Sacred Rule within the Concept of Linear and Cyclical Time
Farriss believes that the inscriptions, which contain “genealogical ties far back into the misty past, well before the Long Count starting date”, was produced to legitimate the dynastic lineage claim of sacred rulership (Farriss 1987: 579). The idea of linear time would support this royal ideology:
... by making time irreversible and the past nonrepetitive over a span of several thousand years, a particular lineage could challenge the accepted rotational system and cling to power with the assertion of a permanent claim (Farriss 1987: 579).
Linear time could justify the position of the sacred ruler and the dynastic lineage since cyclical time represents rotating power. Gossen and Leventhal claims that the Long Count not only accounts “the history of human events” but served, due to the development of a lineage-based kingship “..., in order to legitimate not only the living king, but also his successor, needed a linear calendar of time” (Gossen and Leventhal 1993: 192). Furthermore, they argue that the political-administrative centre and the local periphery are each connected to two different time systems. There are mainly male political and religious authorities, concerned with public affairs, which use the linear calendar (Gossen and Leventhal 1993: 189). Cyclical time is associated with the “Little Tradition” and linear time with political-religious authority of the “Great Tradition”. Linear time constituted, however, a different type of justifying power but was integrated in the cyclical system where these two time principles functioned in an interrelationship (Gossen and Leventhal 1993: 190-196).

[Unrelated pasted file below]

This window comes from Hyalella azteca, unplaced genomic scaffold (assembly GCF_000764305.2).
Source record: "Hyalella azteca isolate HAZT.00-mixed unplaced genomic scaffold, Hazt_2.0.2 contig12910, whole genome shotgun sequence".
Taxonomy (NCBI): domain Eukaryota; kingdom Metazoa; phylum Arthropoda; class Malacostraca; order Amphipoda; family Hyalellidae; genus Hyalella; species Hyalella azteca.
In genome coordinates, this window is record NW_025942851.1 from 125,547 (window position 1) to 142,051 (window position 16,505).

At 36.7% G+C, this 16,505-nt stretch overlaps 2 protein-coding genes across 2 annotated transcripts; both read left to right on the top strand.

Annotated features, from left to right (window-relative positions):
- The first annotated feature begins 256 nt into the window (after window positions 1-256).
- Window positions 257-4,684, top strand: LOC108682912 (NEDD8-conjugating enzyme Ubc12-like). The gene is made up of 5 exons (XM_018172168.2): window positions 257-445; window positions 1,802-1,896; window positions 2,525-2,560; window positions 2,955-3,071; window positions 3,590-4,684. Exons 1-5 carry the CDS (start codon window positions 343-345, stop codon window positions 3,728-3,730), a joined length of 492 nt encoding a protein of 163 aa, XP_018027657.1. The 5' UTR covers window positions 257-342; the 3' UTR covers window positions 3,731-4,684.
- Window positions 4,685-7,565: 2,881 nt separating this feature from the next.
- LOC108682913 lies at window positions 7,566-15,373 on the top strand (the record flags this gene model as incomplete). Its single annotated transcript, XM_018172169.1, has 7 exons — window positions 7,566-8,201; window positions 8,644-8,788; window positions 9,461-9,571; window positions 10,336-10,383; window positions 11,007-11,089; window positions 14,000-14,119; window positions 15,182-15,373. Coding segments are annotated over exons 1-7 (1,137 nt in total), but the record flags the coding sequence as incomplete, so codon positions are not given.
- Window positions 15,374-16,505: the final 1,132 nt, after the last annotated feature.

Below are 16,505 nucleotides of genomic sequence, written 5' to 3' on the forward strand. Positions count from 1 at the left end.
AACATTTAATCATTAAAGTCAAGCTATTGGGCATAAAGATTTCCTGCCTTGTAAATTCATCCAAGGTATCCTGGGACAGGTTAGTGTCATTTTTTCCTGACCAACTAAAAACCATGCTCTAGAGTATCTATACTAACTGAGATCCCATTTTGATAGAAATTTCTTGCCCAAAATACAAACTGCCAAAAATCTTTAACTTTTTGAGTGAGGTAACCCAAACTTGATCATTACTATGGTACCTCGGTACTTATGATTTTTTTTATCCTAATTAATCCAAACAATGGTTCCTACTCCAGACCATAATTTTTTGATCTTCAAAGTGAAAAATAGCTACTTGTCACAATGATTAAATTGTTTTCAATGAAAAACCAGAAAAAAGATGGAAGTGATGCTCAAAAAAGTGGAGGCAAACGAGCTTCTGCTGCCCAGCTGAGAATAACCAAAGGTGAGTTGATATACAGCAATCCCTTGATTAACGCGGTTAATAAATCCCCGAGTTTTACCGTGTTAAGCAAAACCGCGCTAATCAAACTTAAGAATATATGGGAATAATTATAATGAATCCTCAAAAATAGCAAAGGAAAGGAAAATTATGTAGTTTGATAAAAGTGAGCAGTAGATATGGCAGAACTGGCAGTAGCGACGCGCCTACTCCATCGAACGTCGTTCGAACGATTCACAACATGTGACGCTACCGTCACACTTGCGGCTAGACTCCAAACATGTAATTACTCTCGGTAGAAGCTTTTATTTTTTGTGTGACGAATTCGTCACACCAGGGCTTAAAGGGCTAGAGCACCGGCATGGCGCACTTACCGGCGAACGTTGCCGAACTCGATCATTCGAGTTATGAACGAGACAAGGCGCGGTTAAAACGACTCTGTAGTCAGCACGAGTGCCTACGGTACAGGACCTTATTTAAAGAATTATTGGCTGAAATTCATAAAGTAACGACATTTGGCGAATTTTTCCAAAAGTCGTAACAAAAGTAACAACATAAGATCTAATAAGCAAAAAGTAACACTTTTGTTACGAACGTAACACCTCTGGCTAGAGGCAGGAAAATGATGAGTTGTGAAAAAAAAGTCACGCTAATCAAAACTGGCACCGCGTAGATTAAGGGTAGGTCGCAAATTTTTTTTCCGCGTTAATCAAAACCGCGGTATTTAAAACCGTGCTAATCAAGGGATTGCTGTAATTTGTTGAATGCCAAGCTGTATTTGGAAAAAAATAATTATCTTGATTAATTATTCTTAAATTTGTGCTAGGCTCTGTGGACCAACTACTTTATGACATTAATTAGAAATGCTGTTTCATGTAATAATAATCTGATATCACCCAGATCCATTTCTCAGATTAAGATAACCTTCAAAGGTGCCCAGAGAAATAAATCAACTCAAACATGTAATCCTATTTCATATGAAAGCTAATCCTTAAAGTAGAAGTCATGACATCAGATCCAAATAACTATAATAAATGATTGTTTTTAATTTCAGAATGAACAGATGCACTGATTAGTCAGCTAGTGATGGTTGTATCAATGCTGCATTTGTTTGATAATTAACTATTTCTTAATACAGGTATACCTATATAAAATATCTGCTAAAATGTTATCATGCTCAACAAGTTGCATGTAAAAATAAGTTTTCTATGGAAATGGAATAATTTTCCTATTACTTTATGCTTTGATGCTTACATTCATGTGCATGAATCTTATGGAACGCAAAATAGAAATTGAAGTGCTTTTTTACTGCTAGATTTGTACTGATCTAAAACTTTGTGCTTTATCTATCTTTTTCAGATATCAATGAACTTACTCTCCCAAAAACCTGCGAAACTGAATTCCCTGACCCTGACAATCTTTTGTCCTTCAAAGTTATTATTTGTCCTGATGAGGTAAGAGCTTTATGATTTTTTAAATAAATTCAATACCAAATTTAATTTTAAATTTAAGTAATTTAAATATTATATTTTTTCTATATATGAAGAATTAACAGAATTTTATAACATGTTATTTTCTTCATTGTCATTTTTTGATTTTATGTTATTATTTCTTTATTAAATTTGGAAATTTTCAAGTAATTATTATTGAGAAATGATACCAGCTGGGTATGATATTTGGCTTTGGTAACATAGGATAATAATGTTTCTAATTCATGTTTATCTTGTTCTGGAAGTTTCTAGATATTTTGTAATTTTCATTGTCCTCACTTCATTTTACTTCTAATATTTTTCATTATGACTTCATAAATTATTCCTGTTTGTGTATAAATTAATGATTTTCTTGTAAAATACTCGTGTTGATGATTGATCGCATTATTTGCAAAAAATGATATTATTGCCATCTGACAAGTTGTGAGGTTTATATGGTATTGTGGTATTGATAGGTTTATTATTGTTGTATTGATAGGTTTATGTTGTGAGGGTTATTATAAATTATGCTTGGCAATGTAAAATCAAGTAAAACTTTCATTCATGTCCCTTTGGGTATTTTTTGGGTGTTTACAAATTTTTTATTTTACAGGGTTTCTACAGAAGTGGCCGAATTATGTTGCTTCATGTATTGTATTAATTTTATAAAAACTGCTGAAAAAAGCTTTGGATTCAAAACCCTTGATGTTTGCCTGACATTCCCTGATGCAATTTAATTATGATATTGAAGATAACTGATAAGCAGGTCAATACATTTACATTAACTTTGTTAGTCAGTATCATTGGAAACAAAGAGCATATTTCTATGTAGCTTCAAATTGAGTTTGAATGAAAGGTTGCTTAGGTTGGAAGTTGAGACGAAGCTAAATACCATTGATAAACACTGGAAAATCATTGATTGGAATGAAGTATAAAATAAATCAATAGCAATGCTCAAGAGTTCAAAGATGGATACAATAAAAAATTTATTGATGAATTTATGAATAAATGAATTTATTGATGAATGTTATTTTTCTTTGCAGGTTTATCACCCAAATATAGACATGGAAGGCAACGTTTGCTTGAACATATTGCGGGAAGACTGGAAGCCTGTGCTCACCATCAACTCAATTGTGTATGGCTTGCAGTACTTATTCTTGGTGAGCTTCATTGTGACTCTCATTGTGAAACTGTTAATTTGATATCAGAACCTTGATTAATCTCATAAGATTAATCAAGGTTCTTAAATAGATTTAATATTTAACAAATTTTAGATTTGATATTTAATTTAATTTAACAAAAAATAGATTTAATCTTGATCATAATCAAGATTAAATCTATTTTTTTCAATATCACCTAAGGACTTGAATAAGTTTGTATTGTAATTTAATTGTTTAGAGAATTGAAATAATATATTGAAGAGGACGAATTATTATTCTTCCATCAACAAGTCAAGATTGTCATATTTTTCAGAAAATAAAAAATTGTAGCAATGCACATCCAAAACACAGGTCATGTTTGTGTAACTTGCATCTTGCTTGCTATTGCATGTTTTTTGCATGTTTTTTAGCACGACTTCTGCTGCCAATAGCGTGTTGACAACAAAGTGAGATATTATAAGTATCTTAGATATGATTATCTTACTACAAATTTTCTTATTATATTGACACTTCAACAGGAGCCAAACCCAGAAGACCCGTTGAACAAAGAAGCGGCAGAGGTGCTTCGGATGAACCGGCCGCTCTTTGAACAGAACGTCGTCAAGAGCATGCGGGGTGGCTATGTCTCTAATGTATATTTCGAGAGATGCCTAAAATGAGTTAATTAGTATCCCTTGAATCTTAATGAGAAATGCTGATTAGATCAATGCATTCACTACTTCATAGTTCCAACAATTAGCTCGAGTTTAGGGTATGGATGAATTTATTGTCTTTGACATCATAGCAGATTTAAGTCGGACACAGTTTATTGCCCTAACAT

Nevertheless, a cyclical time principle can be exploited in order to serve the interests of the regent and the dynastic lineage, which is demonstrated by the role of the Calendar Round within the Long Count computation. Events in the mythic past and the distant future were related to the lives of the rulers, “providing mythological and numerological charter for the positions of the rulers, ...” (Lounsbury 1981: 804). The “contrived” numbers’ (Lounsbury) or “pattern dates” (Nicholson 1971) of the Long Count that connects a date in historical time with pre-historical time in a cyclic manner, confirm that the linear perception of the elite or lord of the city centre was connected to the cyclical structure of the commoners of the periphery (Gossen and Leventhal 1993: 195).
We have seen that inscriptions from the cities Tikal, Quirigua, Yaxchilan, Palenque and Copan do not only compare actions of supernatural beings of the distant past (previous Long Counts) with the actions of regents in the present but also project these into the future. Both the synchronised numerology of linear and cyclic time could accordingly be politically and religiously manipulated in favour of the sovereign and/or the dynastic lineage.